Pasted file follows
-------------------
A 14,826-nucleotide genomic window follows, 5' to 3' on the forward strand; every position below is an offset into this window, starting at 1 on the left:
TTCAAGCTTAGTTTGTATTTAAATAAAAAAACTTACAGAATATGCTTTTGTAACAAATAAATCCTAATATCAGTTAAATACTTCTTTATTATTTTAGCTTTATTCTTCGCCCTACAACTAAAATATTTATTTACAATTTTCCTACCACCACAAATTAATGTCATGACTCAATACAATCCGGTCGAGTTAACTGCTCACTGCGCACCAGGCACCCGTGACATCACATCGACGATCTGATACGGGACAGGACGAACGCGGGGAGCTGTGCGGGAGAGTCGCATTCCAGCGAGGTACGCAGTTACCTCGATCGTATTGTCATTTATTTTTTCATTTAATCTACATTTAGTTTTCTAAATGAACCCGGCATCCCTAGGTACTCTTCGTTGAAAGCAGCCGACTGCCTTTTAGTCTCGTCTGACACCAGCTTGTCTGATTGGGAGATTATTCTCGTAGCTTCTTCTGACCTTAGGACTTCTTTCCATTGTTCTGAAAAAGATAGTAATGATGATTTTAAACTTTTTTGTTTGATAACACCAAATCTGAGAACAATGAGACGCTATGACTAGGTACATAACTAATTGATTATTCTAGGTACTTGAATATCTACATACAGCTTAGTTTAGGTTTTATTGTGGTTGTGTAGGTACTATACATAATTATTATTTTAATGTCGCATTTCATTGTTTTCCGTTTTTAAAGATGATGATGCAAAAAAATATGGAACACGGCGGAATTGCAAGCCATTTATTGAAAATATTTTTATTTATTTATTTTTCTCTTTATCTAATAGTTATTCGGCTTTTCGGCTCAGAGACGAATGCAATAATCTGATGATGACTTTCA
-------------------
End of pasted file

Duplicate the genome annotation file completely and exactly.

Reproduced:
A 14,826-nucleotide genomic window follows, 5' to 3' on the forward strand; every position below is an offset into this window, starting at 1 on the left:
TTCAAGCTTAGTTTGTATTTAAATAAAAAAACTTACAGAATATGCTTTTGTAACAAATAAATCCTAATATCAGTTAAATACTTCTTTATTATTTTAGCTTTATTCTTCGCCCTACAACTAAAATATTTATTTACAATTTTCCTACCACCACAAATTAATGTCATGACTCAATACAATCCGGTCGAGTTAACTGCTCACTGCGCACCAGGCACCCGTGACATCACATCGACGATCTGATACGGGACAGGACGAACGCGGGGAGCTGTGCGGGAGAGTCGCATTCCAGCGAGGTACGCAGTTACCTCGATCGTATTGTCATTTATTTTTTCATTTAATCTACATTTAGTTTTCTAAATGAACCCGGCATCCCTAGGTACTCTTCGTTGAAAGCAGCCGACTGCCTTTTAGTCTCGTCTGACACCAGCTTGTCTGATTGGGAGATTATTCTCGTAGCTTCTTCTGACCTTAGGACTTCTTTCCATTGTTCTGAAAAAGATAGTAATGATGATTTTAAACTTTTTTGTTTGATAACACCAAATCTGAGAACAATGAGACGCTATGACTAGGTACATAACTAATTGATTATTCTAGGTACTTGAATATCTACATACAGCTTAGTTTAGGTTTTATTGTGGTTGTGTAGGTACTATACATAATTATTATTTTAATGTCGCATTTCATTGTTTTCCGTTTTTAAAGATGATGATGCAAAAAAATATGGAACACGGCGGAATTGCAAGCCATTTATTGAAAATATTTTTATTTATTTATTTTTCTCTTTATCTAATAGTTATTCGGCTTTTCGGCTCAGAGACGAATGCAATAATCTGATGATGACTTTCA